ORIGINAL RESEARCH article
Sec. Infectious Agents and Disease
Influenza Virus Infection Model With Density Dependence Supports Biphasic Viral Decay
- 1Department of Pediatrics, University of Tennessee Health Science Center, Memphis, TN, United States
- 2Department of Internal Medicine, University of Tennessee Health Science Center, Memphis, TN, United States
- 3Viral Populations and Pathogenesis Unit, Institut Pasteur, Paris, France
Mathematical models that describe infection kinetics help elucidate the time scales, effectiveness, and mechanisms underlying viral growth and infection resolution. For influenza A virus (IAV) infections, the standard viral kinetic model has been used to investigate the effect of different IAV proteins, immune mechanisms, antiviral actions, and bacterial coinfection, among others. We sought to further define the kinetics of IAV infections by infecting mice with influenza A/PR8 and measuring viral loads with high frequency and precision over the course of infection. The data highlighted dynamics that were not previously noted, including viral titers that remain elevated for several days during mid-infection and a sharp 4–5 log10 decline in virus within 1 day as the infection resolves. The standard viral kinetic model, which has been widely used within the field, could not capture these dynamics. Thus, we developed a new model that could simultaneously quantify the different phases of viral growth and decay with high accuracy. The model suggests that the slow and fast phases of virus decay are due to the infected cell clearance rate changing as the density of infected cells changes. To characterize this model, we fit the model to the viral load data, examined the parameter behavior, and connected the results and parameters to linear regression estimates. The resulting parameters and model dynamics revealed that the rate of viral clearance during resolution occurs 25 times faster than the clearance during mid-infection and that small decreases to this rate can significantly prolong the infection. This likely reflects the high efficiency of the adaptive immune response. The new model provides a well-characterized representation of IAV infection dynamics, is useful for analyzing and interpreting viral load dynamics in the absence of immunological data, and gives further insight into the regulation of viral control.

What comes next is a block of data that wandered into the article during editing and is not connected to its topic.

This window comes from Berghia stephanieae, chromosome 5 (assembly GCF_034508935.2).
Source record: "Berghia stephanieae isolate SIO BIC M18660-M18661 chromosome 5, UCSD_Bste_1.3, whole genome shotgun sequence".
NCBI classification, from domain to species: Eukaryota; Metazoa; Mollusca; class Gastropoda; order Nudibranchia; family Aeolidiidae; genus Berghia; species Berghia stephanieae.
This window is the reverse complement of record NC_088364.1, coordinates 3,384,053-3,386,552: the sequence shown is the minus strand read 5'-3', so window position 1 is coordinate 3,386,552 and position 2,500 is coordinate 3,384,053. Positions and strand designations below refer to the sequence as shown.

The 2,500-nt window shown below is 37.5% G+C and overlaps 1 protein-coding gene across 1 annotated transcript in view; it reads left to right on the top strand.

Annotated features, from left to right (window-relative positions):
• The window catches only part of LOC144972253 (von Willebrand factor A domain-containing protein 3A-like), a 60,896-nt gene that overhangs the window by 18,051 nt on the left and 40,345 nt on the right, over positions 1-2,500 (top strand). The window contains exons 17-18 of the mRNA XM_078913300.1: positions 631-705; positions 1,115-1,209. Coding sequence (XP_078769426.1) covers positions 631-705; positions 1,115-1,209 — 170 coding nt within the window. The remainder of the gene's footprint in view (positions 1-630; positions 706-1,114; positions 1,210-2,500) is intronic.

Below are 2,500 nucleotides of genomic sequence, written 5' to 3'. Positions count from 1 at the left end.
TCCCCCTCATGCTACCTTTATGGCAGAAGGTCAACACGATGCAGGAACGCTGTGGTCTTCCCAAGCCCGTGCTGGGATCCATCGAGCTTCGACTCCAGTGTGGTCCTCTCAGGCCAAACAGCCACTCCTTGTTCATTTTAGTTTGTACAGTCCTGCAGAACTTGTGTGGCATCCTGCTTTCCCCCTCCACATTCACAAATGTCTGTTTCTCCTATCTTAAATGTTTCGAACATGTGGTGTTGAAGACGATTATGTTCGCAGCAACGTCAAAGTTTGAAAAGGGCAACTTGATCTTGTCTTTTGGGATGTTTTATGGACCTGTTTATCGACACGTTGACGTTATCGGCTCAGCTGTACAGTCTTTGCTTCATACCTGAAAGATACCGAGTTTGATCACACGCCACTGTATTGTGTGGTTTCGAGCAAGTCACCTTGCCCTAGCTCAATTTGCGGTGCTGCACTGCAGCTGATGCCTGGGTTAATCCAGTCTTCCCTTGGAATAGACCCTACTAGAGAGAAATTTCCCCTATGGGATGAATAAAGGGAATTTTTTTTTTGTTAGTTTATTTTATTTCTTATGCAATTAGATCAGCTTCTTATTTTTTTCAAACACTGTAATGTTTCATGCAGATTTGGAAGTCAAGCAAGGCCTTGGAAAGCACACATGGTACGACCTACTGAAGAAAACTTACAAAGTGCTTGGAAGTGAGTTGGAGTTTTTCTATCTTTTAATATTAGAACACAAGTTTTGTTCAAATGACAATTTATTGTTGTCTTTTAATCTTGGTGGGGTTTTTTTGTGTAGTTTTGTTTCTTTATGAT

Influenza A virus (IAV) is a leading cause of lower respiratory tract infections and causes a significant amount of morbidity and mortality (Simonsen et al., 2000; Taubenberger and Morens, 2008; Medina and García-Sastre, 2011), with over 15 million individuals infected and more than 200,000 hospitalizations each year in the U.S. (Thompson et al., 2004). Vaccination against influenza viruses remains the most effective measure to prevent infection, but the large number of antigenically distinct strains, the emergence of new strains, and the low efficacy of antivirals make combatting the disease challenging. New therapeutic strategies are thus necessary and may require modulation of different viral control mechanisms, which are not entirely understood for IAV infection. Thus, it is critical to gain a deeper understanding of the infection kinetics, including determining the time scales, magnitudes, contribution, and interrelatedness of different control processes throughout IAV infection.
Kinetic modeling of in vivo infection processes provides important insight into viral growth and decay, host immune responses, antiviral actions, and multi-pathogen interactions. Remarkably, as few as 3–4 equations for target cells, infected cells, and virus can accurately describe viral load dynamics for a variety of virus infections [e.g., IAV, HIV, HCV, Zika virus, and West Nile Virus (Perelson et al., 1996; Neumann et al., 1998; Baccam et al., 2006; Banerjee et al., 2016; Best et al., 2017)]. For IAV infections, numerous studies have used these simple models with great success to elucidate mechanisms during IAV infection and during IAV coinfection with bacterial pathogens (reviewed in Smith and Ribeiro, 2010; Beauchemin and Handel, 2011; Smith and Perelson, 2011; Smith and McCullers, 2014; Boianelli et al., 2015). However, investigating mechanisms of immune control is often inhibited by insufficient data, which limits effective model calibration and selection. Further, it can be difficult to distinguish between mechanisms because a viral kinetic model that excludes equations and terms for specific immune responses can fit viral load dynamics with ease.